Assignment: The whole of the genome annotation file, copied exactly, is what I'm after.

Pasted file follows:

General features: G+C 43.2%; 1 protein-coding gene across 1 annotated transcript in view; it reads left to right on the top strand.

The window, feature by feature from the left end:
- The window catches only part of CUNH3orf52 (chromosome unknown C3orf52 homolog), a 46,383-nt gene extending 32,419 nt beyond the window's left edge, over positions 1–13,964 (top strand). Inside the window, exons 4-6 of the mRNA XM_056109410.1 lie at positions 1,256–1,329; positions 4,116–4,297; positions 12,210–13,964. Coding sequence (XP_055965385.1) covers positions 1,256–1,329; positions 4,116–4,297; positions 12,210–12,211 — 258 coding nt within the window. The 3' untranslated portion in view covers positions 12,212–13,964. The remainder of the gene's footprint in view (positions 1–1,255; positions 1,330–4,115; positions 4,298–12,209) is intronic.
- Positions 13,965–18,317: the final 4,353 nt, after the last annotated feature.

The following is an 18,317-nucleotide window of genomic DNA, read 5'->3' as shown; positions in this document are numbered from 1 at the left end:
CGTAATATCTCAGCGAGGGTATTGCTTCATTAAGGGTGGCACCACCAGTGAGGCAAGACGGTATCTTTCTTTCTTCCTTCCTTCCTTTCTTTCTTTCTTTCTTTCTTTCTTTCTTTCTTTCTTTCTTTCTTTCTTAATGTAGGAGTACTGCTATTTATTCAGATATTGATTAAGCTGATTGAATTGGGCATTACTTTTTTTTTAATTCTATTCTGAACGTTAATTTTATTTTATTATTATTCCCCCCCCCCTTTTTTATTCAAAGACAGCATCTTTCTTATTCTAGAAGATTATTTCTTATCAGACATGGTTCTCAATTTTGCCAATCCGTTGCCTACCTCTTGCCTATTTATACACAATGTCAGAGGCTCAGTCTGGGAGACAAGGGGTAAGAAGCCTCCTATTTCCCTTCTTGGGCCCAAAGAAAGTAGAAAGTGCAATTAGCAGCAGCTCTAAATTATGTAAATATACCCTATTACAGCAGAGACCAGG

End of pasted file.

General features: G+C 43.2%; 1 protein-coding gene across 1 annotated transcript in view; it reads left to right on the top strand.

The window, feature by feature from the left end:
- The window catches only part of CUNH3orf52 (chromosome unknown C3orf52 homolog), a 46,383-nt gene extending 32,419 nt beyond the window's left edge, over positions 1–13,964 (top strand). Inside the window, exons 4-6 of the mRNA XM_056109410.1 lie at positions 1,256–1,329; positions 4,116–4,297; positions 12,210–13,964. Coding sequence (XP_055965385.1) covers positions 1,256–1,329; positions 4,116–4,297; positions 12,210–12,211 — 258 coding nt within the window. The 3' untranslated portion in view covers positions 12,212–13,964. The remainder of the gene's footprint in view (positions 1–1,255; positions 1,330–4,115; positions 4,298–12,209) is intronic.
- Positions 13,965–18,317: the final 4,353 nt, after the last annotated feature.

The following is an 18,317-nucleotide window of genomic DNA, read 5'->3' as shown; positions in this document are numbered from 1 at the left end:
CGTAATATCTCAGCGAGGGTATTGCTTCATTAAGGGTGGCACCACCAGTGAGGCAAGACGGTATCTTTCTTTCTTCCTTCCTTCCTTTCTTTCTTTCTTTCTTTCTTTCTTTCTTTCTTTCTTTCTTTCTTTCTTAATGTAGGAGTACTGCTATTTATTCAGATATTGATTAAGCTGATTGAATTGGGCATTACTTTTTTTTTAATTCTATTCTGAACGTTAATTTTATTTTATTATTATTCCCCCCCCCCTTTTTTATTCAAAGACAGCATCTTTCTTATTCTAGAAGATTATTTCTTATCAGACATGGTTCTCAATTTTGCCAATCCGTTGCCTACCTCTTGCCTATTTATACACAATGTCAGAGGCTCAGTCTGGGAGACAAGGGGTAAGAAGCCTCCTATTTCCCTTCTTGGGCCCAAAGAAAGTAGAAAGTGCAATTAGCAGCAGCTCTAAATTATGTAAATATACCCTATTACAGCAGAGACCAGG